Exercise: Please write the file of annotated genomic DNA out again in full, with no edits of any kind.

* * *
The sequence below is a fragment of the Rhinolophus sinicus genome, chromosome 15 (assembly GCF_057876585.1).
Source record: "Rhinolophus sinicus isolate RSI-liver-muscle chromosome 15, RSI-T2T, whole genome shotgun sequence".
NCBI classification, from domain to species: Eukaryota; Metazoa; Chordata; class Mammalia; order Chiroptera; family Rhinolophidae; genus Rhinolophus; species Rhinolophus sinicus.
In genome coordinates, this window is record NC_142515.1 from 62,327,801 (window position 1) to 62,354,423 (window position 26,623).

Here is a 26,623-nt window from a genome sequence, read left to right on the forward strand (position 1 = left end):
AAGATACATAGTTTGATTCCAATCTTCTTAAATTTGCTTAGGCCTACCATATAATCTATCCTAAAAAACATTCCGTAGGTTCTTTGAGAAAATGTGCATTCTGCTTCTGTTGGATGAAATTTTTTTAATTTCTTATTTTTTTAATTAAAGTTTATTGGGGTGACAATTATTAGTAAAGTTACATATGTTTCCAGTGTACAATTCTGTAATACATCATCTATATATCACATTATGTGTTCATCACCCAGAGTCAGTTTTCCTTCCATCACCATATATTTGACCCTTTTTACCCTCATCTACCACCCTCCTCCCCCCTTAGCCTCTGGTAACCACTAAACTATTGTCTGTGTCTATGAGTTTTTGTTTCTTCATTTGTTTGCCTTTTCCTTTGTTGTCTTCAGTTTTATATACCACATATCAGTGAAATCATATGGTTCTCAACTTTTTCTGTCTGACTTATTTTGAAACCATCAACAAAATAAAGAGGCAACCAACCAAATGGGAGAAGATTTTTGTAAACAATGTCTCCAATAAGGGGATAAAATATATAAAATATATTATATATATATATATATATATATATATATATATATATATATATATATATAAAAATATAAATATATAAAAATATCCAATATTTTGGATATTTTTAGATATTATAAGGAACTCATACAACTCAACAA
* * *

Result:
The sequence below is a fragment of the Rhinolophus sinicus genome, chromosome 15 (assembly GCF_057876585.1).
Source record: "Rhinolophus sinicus isolate RSI-liver-muscle chromosome 15, RSI-T2T, whole genome shotgun sequence".
NCBI classification, from domain to species: Eukaryota; Metazoa; Chordata; class Mammalia; order Chiroptera; family Rhinolophidae; genus Rhinolophus; species Rhinolophus sinicus.
In genome coordinates, this window is record NC_142515.1 from 62,327,801 (window position 1) to 62,354,423 (window position 26,623).

Here is a 26,623-nt window from a genome sequence, read left to right on the forward strand (position 1 = left end):
AAGATACATAGTTTGATTCCAATCTTCTTAAATTTGCTTAGGCCTACCATATAATCTATCCTAAAAAACATTCCGTAGGTTCTTTGAGAAAATGTGCATTCTGCTTCTGTTGGATGAAATTTTTTTAATTTCTTATTTTTTTAATTAAAGTTTATTGGGGTGACAATTATTAGTAAAGTTACATATGTTTCCAGTGTACAATTCTGTAATACATCATCTATATATCACATTATGTGTTCATCACCCAGAGTCAGTTTTCCTTCCATCACCATATATTTGACCCTTTTTACCCTCATCTACCACCCTCCTCCCCCCTTAGCCTCTGGTAACCACTAAACTATTGTCTGTGTCTATGAGTTTTTGTTTCTTCATTTGTTTGCCTTTTCCTTTGTTGTCTTCAGTTTTATATACCACATATCAGTGAAATCATATGGTTCTCAACTTTTTCTGTCTGACTTATTTTGAAACCATCAACAAAATAAAGAGGCAACCAACCAAATGGGAGAAGATTTTTGTAAACAATGTCTCCAATAAGGGGATAAAATATATAAAATATATTATATATATATATATATATATATATATATATATATATATATATATATATAAAAATATAAATATATAAAAATATCCAATATTTTGGATATTTTTAGATATTATAAGGAACTCATACAACTCAACAA